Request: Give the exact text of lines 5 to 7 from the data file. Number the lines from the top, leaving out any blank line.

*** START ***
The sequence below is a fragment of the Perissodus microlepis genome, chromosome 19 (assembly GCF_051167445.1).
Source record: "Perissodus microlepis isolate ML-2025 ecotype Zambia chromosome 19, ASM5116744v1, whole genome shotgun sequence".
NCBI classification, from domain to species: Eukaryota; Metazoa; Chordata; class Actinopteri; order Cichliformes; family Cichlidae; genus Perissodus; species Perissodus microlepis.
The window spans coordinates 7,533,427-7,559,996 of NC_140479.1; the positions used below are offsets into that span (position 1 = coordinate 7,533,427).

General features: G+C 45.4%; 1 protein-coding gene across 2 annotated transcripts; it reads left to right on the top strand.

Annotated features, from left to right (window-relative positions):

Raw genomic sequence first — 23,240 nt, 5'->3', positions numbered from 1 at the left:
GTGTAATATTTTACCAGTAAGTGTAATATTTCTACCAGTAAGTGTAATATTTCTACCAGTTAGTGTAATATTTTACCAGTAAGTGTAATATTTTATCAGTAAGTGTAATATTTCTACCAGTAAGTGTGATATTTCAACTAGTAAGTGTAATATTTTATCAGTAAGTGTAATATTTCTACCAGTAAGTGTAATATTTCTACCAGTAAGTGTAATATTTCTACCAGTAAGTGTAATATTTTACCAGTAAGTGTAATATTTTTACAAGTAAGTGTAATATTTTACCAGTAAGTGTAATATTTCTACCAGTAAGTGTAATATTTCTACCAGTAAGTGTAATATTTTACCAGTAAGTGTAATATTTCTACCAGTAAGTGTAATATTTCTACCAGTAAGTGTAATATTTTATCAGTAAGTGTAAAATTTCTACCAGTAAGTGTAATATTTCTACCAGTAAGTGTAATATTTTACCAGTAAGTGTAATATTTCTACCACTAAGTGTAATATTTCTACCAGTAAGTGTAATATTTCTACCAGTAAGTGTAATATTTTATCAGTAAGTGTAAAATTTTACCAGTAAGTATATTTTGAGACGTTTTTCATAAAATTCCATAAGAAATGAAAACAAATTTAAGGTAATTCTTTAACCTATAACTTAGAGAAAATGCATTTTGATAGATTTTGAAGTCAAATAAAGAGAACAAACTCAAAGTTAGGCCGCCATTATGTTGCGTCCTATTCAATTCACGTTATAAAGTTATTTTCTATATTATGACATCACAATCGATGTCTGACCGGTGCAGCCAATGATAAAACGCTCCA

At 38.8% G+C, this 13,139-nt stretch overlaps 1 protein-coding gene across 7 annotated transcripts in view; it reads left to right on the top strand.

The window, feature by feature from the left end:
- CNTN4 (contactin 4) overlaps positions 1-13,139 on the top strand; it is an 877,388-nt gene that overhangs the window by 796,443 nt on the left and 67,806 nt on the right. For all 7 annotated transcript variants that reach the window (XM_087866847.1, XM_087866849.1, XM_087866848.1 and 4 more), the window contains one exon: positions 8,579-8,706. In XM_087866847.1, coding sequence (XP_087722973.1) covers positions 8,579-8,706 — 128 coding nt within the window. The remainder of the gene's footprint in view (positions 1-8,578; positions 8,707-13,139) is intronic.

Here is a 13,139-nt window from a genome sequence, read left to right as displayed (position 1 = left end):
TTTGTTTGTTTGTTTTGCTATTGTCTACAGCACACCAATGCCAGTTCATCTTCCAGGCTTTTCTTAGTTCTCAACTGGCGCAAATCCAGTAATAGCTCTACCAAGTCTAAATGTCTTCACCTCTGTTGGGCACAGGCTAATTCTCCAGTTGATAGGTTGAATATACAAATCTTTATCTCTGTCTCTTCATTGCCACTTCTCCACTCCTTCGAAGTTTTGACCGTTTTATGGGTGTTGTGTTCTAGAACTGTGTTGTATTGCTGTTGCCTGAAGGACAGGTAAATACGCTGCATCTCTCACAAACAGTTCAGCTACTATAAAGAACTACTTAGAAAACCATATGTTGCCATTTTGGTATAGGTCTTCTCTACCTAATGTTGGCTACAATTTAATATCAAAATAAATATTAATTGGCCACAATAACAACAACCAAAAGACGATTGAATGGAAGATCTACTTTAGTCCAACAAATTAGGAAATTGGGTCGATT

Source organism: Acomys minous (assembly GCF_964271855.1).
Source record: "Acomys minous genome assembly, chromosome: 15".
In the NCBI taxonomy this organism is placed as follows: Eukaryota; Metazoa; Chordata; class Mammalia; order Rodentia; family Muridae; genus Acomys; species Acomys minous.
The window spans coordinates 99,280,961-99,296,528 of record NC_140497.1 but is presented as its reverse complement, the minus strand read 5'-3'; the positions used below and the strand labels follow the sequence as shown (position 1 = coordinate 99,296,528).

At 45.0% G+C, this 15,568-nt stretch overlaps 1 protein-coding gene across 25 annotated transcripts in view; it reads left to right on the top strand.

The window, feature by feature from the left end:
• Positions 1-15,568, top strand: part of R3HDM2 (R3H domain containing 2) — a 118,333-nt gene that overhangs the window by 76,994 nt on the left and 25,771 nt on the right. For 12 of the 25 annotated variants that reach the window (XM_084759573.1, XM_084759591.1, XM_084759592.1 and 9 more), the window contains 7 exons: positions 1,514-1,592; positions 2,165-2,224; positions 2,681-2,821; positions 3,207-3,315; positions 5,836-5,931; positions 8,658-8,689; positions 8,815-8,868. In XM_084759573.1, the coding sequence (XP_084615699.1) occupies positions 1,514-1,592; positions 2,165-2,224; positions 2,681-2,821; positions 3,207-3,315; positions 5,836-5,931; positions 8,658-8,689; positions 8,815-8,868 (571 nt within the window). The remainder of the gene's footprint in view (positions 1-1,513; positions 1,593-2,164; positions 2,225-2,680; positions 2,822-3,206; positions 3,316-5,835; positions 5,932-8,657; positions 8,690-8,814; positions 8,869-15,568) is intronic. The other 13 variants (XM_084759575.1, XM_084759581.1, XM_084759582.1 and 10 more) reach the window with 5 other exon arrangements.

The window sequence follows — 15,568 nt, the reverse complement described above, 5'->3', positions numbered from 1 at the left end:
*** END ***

General features: G+C 45.4%; 1 protein-coding gene across 2 annotated transcripts; it reads left to right on the top strand.

Annotated features, from left to right (window-relative positions):

Raw genomic sequence first — 23,240 nt, 5'->3', positions numbered from 1 at the left: